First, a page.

Deep down, a majority of us are "racists." Yes, you too.
And that's the truth.
Fact 1: I'm an (Asian) Indian. I lived in the western world for six years. I've been at the receiving end of what we like to call "racism" more than once. Instances like someone muttering "terrorist" or "coolie" under their breath as they walk by.
Fact 2: I'm Indian. India is a land of hundreds of languages and thousands of ethnic groups and communities. Most Indians make "racist" comments, decisions and lifestyle choices on a daily basis. 100 percent authentic fact. And I'm sure we're not alone...
A few months ago, there was widespread furor in the aftermath of England's game against Bulgaria, when Bulgarian fans reportedly made "monkey" chants at England's black players and English fans hurled racist abuse at Bulgaria's Roma minority.
And I just have to ask:
What's the big deal???
If someone calls me a terrorist or compares someone else to a monkey, does that make us Al Qaeda and King Kong? If we react and feel insulted and humiliated, doesn't that encourage the offenders even more? Why give them the power to rule our reactions?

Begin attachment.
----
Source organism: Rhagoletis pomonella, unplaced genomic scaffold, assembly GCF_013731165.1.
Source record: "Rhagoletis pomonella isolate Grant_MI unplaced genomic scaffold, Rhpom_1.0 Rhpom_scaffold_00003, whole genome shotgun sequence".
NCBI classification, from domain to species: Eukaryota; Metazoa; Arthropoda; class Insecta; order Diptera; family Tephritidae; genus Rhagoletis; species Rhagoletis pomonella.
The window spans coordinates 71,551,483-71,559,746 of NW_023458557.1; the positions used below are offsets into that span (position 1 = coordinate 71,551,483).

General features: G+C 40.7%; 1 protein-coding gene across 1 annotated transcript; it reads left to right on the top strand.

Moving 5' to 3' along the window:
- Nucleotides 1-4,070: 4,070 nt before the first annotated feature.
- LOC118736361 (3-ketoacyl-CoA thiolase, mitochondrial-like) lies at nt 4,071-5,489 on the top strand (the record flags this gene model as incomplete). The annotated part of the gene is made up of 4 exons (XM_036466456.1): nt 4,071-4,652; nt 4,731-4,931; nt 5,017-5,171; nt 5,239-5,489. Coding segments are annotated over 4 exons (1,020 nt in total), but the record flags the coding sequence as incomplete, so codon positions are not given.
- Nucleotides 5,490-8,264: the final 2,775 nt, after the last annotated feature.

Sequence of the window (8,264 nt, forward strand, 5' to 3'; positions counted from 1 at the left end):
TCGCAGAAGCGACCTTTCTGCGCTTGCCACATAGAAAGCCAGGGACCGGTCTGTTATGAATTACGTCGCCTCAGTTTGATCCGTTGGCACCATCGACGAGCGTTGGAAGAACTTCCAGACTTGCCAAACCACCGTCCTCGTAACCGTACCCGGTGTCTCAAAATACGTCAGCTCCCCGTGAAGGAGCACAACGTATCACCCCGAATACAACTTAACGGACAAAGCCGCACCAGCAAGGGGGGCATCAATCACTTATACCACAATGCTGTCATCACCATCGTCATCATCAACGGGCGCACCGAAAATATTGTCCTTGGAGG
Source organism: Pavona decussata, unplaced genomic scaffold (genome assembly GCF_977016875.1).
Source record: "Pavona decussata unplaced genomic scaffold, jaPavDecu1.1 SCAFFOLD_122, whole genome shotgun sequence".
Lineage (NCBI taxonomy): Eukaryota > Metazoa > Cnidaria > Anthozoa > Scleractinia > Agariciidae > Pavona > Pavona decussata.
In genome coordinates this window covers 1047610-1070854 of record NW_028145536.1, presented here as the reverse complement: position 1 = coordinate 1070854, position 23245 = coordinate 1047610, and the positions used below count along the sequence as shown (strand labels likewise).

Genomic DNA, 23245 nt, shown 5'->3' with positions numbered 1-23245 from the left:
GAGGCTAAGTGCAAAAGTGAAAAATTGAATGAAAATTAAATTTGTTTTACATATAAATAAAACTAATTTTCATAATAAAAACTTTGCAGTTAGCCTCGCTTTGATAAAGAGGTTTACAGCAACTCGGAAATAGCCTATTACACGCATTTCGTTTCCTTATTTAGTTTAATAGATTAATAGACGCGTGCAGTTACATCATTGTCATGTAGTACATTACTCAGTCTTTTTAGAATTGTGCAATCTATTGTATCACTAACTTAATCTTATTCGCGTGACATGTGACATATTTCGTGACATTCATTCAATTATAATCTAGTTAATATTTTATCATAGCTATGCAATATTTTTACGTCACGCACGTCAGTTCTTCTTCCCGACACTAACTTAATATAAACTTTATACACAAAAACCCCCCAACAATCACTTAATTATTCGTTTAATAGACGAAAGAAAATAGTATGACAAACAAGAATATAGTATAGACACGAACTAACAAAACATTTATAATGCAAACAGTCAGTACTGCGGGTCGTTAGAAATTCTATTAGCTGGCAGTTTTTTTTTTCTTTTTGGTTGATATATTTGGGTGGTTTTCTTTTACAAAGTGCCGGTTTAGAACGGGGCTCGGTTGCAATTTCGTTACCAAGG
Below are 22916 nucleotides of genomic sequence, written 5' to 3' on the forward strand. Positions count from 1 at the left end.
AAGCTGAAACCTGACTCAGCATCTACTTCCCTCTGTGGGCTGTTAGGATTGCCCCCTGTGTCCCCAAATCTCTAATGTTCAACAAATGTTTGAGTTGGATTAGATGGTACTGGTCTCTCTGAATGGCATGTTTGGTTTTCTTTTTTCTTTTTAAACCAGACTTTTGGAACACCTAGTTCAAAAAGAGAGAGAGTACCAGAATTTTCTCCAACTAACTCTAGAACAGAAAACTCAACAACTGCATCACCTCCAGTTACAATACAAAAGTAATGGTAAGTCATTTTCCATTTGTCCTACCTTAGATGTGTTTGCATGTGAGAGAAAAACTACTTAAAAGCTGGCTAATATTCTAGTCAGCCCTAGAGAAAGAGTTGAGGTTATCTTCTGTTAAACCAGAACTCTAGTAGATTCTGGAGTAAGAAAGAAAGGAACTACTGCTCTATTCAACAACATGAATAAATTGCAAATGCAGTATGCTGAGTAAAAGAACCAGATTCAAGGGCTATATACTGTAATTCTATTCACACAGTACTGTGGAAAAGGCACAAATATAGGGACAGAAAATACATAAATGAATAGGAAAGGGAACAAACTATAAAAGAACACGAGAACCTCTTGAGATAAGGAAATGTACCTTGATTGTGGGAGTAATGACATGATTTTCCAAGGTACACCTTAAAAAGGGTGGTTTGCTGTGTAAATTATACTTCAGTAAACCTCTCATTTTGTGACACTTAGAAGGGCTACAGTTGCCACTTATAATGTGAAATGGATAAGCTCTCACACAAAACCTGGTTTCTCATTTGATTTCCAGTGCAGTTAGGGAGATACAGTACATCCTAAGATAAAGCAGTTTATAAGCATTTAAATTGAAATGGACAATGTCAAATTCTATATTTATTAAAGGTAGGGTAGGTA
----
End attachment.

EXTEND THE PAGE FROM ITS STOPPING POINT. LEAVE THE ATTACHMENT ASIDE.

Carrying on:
Some fantastic and appropriate words once spoken by Eleanor Roosevelt spring to mind: "No one can make you feel inferior without your consent."
Let me make one thing perfectly clear: racial discrimination is wrong. Denying a person education, a job, a facility or the right to public amenities because of race is wrong. Denying a player a place in the starting 11 of a football team because of race is wrong. Denying a player a better salary because of race is wrong. Denying a person a football manager or referee's job because of race is wrong. And needs to be kicked out!
But making "monkey" chants in an attempt to mock a player because of their race is just backward, stupid and small-minded, and shouldn't be responded to with crazy reaction and public outcry.
Of course, in the background, the offenders need to be identified and appropriately punished. They must be banned for life from football stadiums. Of course, there should be player campaigns promoting racial harmony. Of course, clubs should be encouraged to give equal chances to all ethnic groups. But please, no over-the-top displays of emotional distress.
There's no need to be offended and hurt if an idiot calls you a monkey. There's no need to react in the stadium. And there's certainly no need to make a big noise about it in the newspapers. That only adds credence to racist behavior. That tells the racist, "you got me," and encourages him or her to do it again.
Abraham Lincoln correctly said that "the bullies are the easiest to lick." They are, indeed.
Racists want to see an immediate reaction. Grow up, and don't react. Don't give them what they want.
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